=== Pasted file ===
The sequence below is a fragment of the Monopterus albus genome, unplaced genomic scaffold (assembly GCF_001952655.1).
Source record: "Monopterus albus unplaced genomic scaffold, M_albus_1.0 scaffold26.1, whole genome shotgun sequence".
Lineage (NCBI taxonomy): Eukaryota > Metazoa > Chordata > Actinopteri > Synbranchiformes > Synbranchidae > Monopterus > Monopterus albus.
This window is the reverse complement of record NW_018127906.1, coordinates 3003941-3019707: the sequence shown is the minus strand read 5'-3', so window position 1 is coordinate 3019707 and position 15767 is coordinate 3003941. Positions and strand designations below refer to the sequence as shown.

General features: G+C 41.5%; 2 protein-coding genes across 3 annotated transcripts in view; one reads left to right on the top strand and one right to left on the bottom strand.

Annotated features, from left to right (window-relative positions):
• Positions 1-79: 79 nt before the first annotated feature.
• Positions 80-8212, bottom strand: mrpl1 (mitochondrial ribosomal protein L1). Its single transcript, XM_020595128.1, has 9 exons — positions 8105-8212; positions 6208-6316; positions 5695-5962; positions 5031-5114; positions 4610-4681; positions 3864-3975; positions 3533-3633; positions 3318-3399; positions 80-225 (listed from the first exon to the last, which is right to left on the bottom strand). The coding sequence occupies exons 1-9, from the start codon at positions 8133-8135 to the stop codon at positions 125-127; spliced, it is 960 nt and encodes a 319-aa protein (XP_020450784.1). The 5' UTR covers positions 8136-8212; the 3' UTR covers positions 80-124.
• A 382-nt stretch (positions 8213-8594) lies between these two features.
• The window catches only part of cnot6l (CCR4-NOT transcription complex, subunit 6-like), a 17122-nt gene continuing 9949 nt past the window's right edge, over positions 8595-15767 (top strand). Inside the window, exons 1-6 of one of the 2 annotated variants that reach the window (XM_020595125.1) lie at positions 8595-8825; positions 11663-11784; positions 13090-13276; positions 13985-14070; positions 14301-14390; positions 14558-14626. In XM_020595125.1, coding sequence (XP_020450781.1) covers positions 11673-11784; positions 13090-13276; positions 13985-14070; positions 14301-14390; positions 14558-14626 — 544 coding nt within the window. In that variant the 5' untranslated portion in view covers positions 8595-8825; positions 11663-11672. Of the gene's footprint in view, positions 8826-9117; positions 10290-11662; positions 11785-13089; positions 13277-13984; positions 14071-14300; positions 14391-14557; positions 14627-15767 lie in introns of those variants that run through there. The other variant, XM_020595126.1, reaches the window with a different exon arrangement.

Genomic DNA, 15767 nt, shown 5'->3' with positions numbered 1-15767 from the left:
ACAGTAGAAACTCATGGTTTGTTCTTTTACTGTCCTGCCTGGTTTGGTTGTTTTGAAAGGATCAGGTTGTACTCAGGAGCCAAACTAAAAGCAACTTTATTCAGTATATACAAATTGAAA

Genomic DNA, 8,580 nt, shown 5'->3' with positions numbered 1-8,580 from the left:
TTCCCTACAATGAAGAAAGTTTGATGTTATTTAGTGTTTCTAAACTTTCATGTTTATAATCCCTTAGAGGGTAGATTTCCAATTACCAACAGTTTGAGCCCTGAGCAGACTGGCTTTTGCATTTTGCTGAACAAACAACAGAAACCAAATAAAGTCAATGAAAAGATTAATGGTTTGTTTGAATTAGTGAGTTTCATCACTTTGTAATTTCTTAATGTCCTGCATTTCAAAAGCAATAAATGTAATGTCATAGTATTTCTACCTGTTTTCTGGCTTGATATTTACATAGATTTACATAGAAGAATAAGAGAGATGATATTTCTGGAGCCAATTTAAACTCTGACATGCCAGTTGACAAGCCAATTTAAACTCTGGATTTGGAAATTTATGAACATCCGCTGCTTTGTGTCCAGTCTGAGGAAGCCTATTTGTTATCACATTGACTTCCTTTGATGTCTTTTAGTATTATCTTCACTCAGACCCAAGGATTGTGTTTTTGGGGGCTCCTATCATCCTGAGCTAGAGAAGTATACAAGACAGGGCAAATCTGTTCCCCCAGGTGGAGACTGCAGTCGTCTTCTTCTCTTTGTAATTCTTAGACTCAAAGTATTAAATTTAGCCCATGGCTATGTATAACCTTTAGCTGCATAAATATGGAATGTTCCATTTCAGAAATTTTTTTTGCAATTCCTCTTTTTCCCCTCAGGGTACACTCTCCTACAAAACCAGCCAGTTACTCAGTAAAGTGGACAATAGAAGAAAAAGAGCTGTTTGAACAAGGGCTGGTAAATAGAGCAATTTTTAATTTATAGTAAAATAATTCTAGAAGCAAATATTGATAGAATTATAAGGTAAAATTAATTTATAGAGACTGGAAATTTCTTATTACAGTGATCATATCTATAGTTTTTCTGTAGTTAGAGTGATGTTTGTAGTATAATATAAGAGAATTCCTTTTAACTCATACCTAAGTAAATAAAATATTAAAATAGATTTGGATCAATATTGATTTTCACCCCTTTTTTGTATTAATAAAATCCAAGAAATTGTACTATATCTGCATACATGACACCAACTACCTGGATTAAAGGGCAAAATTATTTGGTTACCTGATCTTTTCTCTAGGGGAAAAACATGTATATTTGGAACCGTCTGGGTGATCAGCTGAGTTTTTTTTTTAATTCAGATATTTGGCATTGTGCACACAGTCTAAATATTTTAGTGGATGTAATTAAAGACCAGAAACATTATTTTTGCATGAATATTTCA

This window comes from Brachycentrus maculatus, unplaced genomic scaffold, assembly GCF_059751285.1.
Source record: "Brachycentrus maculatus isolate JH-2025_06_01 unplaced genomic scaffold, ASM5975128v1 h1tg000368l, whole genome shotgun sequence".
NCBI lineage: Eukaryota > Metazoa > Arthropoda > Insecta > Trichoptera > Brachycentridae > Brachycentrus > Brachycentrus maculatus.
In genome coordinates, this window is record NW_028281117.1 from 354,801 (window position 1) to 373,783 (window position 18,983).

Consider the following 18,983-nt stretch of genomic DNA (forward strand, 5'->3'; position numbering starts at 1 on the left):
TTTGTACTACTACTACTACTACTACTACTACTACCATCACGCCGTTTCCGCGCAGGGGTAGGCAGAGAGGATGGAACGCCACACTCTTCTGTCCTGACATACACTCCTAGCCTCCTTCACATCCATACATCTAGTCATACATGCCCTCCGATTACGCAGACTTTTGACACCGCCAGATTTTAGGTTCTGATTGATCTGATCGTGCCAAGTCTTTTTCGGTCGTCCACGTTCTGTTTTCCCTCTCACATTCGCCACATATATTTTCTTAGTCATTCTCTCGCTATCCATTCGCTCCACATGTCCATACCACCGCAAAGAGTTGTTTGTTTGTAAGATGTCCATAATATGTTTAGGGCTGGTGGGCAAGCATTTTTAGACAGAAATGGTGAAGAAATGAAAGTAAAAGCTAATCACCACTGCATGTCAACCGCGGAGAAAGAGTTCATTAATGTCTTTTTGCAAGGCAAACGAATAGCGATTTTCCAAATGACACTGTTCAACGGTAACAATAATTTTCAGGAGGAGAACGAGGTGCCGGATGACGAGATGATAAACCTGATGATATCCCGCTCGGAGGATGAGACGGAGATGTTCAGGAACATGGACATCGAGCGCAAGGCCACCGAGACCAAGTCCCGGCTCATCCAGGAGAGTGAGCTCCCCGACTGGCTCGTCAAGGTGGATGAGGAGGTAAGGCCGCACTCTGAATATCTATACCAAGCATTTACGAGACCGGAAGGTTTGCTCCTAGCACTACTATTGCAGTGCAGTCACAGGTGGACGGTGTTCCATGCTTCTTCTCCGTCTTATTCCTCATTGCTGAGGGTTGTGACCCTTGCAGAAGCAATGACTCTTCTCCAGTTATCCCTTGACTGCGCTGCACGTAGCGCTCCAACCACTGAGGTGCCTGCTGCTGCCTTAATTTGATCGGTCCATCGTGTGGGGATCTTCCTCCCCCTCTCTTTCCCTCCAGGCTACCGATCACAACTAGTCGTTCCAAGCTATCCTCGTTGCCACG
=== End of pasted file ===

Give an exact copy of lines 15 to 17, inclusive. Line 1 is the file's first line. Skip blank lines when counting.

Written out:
This window comes from Brachycentrus maculatus, unplaced genomic scaffold, assembly GCF_059751285.1.
Source record: "Brachycentrus maculatus isolate JH-2025_06_01 unplaced genomic scaffold, ASM5975128v1 h1tg000368l, whole genome shotgun sequence".
NCBI lineage: Eukaryota > Metazoa > Arthropoda > Insecta > Trichoptera > Brachycentridae > Brachycentrus > Brachycentrus maculatus.